A new study by multiple sclerosis researchers at three Canadian centres addresses why bone marrow transplantation (BMT) has positive results in patients with particularly aggressive forms of MS. The transplantation treatment, which is performed as part of a clinical trial and carries potentially serious risks, virtually stops all new relapsing activity as observed upon clinical examination and brain MRI scans. The study reveals how the immune system changes as a result of the transplantation. Specifically, a sub-set of T cells in the immune system known as Th17 cells, have a substantially diminished function following the treatment.
The finding to be published in the upcoming issue of Annals of Neurology and currently in the early online version, provides important insight into how and why BMT treatment works as well as how relapses may develop in MS.
"Our study examined why patients essentially stop having relapses and new brain lesions after the bone marrow transplant treatment, which involves ablative chemotherapy followed by stem cell transplantation using the patient's own cells," said Prof. Amit Bar-Or, the principle investigator of the study, who is a neurologist and MS researcher at The Montreal Neurological Institute and Hospital -The Neuro, McGill University, and Director of The Neuro's Experimental Therapeutics Program. "We discovered differences between the immune responses of these patients before and after treatment, which point to a particular type of immune response as the potential perpetrator of relapses in MS."
"Although the immune system that re-emerges in these patients from their stem cells is generally intact, we identified a selectively diminished capacity of their Th17 immune responses following therapy -- which could explain the lack of new MS disease activity. In untreated patients, these Th17 cells may be particularly important in breaching the blood-brain-barrier, which normally protects the central nervous system. This interaction of Th17 cells with the blood-brain barrier can facilitate subsequent invasion of other immune cells such as Th1 cells, which are thought to also contribute to brain cell injury.
Twenty-four patients participated in the overall clinical trial as part of the 'Canadian MS BMT' clinical trial, coordinated by Drs. Mark Freedman and Harry Atkins at the Ottawa General Hospital. The new discovery, made in a subset of patients participating in the clinical trial, was based on immunological studies carried out jointly in laboratories at The Neuro and the Université de Montréal. Results of this study not only show the clinical benefits of BMT treatment, but also open a unique window into the immunological mechanisms underlying relapses in MS. Th17 cells could be the immune cells associated with the initiation of new relapsing disease activity in this group of patients with aggressive MS. This finding deepens our understanding of MS and could guide the development of personalized medicine with a more favourable risk/benefit profile.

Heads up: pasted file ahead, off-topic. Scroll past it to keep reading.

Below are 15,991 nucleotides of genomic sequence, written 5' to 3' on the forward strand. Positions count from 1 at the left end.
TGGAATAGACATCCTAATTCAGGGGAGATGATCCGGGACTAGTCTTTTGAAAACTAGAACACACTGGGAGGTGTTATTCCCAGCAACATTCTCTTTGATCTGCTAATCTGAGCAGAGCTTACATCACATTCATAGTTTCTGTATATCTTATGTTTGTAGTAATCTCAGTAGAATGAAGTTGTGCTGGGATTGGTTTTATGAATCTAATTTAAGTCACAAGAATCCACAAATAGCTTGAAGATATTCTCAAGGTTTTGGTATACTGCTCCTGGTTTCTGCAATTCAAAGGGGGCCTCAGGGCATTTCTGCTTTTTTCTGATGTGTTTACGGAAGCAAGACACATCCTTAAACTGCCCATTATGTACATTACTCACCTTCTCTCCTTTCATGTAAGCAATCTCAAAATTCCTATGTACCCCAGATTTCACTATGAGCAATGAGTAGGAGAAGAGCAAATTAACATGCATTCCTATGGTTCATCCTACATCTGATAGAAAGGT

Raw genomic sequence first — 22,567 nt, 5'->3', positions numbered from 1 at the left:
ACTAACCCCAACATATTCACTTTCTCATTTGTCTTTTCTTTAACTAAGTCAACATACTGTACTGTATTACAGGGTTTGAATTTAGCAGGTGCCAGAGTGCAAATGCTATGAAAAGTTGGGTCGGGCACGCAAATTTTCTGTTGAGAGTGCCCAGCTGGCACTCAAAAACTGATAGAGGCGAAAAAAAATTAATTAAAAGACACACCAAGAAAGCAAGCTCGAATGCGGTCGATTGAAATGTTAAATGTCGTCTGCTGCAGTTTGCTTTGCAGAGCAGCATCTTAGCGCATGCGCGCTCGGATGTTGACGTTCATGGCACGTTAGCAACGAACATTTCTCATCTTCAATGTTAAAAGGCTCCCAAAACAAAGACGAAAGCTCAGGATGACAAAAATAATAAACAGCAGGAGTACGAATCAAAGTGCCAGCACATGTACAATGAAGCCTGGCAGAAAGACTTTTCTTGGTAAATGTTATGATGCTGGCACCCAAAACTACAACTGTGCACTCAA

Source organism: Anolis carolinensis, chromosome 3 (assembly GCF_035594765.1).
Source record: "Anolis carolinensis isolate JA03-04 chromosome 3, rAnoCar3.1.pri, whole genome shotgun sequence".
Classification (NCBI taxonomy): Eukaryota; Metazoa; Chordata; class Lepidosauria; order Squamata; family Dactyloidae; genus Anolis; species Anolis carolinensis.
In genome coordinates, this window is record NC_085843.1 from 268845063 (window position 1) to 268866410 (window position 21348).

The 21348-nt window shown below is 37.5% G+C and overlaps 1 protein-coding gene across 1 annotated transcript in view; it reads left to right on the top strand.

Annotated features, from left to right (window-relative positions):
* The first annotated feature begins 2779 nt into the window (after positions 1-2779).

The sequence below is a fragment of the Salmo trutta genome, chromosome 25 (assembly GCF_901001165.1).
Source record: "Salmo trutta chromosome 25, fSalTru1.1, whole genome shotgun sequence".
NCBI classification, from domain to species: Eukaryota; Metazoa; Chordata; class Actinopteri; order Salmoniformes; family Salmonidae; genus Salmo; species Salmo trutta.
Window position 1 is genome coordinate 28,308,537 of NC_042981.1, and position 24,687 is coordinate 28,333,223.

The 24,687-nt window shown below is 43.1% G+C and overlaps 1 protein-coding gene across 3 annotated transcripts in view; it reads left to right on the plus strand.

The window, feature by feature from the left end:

Among the patients treated in the Canadian MS BMT clinical trial, was Dr. Alexander Normandin, a family doctor, who was a third- year McGill medical student getting ready for his surgery exams when he first learned he had MS, "I was so engrossed in my studies that I didn't pay attention to the first sign but within a few days of waking up with a numb temple, my face felt frozen. I learned that I had a very aggressive form of MS and would probably be in a wheelchair within a year. It was a brutal blow. I became patient #19 -- of only 24 for this experimental treatment. My immune system was knocked out and then rebooted with my stem cells. Today, my MS has stabilized. I now have this disease under control and I take it one day at a time."
Both the clinical and biological studies were supported by the Research Foundation of the Multiple Sclerosis Society of Canada.
MS is a disorder of the brain and spinal cord that causes fatigue, disequilibrium, sensory problems and muscle paralysis. The cause of MS is unknown, but evidence suggests that it is an auto-immune disease that destroys myelin, a substance coating axons, the thin strands that carry signals between brain cells.It usually strikes between the ages of 15 and 40 but can begin as early as age two. Women have twice the probability of developing MS than men. Canada has one of the world's highest national rates -- about 1,100 new cases each year. Some 50,000 Canadians have MS. More than 1 in 5 lives in Quebec. The most common form of MS is relapsing-remitting, in which acute symptoms alternate with periods of remission. Primary progressive MS, the least common form, develops continually without remission. Secondary progressive MS begins as relapsing-remitting, then becomes steadily progressive.
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